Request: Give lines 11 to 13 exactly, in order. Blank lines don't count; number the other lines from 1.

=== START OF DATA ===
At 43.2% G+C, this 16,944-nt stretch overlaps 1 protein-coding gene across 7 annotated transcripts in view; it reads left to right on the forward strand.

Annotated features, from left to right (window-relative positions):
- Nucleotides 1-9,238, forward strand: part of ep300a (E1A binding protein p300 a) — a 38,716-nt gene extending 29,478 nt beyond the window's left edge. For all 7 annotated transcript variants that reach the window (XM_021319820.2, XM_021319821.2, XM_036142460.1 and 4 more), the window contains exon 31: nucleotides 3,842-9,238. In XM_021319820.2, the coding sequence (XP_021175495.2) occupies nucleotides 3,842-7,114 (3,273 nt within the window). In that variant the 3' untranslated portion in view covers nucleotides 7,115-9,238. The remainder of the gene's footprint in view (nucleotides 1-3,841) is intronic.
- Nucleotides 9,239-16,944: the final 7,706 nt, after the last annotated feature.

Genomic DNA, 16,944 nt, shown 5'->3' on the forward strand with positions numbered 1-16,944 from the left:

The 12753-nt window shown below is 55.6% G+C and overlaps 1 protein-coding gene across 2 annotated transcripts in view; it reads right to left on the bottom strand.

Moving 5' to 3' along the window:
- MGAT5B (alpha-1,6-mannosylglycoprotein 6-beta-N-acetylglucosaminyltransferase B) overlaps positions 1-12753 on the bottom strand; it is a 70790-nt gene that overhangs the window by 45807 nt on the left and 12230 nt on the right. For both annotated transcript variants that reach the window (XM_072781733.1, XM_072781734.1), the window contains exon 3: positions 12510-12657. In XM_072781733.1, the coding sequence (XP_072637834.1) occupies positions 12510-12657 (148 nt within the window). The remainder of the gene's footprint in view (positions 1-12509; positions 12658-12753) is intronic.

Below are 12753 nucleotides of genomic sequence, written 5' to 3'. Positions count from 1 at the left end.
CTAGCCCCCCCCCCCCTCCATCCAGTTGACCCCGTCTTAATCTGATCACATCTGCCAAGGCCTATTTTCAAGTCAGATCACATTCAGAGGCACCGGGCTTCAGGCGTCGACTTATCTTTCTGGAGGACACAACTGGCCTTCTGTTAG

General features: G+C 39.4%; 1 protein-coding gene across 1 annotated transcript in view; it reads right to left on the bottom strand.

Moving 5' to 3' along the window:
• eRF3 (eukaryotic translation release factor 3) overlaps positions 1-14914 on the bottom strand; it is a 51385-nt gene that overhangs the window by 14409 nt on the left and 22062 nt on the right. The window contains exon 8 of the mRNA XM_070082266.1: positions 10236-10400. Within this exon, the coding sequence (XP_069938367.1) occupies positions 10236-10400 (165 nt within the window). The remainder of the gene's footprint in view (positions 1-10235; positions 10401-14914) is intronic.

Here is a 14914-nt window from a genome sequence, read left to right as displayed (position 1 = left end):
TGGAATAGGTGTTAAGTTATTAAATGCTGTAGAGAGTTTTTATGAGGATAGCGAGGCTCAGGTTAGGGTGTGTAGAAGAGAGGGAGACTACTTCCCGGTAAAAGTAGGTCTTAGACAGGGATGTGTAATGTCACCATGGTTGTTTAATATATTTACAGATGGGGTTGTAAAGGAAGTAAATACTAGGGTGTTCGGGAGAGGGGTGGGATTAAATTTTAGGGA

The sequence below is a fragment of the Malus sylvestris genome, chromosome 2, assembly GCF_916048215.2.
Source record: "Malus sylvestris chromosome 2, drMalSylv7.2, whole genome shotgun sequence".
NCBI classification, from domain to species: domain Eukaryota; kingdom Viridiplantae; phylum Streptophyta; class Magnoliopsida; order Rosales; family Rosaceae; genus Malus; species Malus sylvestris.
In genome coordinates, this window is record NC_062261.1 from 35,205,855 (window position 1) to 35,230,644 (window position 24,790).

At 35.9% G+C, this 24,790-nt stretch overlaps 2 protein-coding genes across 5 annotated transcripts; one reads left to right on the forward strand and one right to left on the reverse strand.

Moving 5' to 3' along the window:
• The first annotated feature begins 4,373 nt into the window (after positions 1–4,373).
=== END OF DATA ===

General features: G+C 39.4%; 1 protein-coding gene across 1 annotated transcript in view; it reads right to left on the bottom strand.

Moving 5' to 3' along the window:
• eRF3 (eukaryotic translation release factor 3) overlaps positions 1-14914 on the bottom strand; it is a 51385-nt gene that overhangs the window by 14409 nt on the left and 22062 nt on the right. The window contains exon 8 of the mRNA XM_070082266.1: positions 10236-10400. Within this exon, the coding sequence (XP_069938367.1) occupies positions 10236-10400 (165 nt within the window). The remainder of the gene's footprint in view (positions 1-10235; positions 10401-14914) is intronic.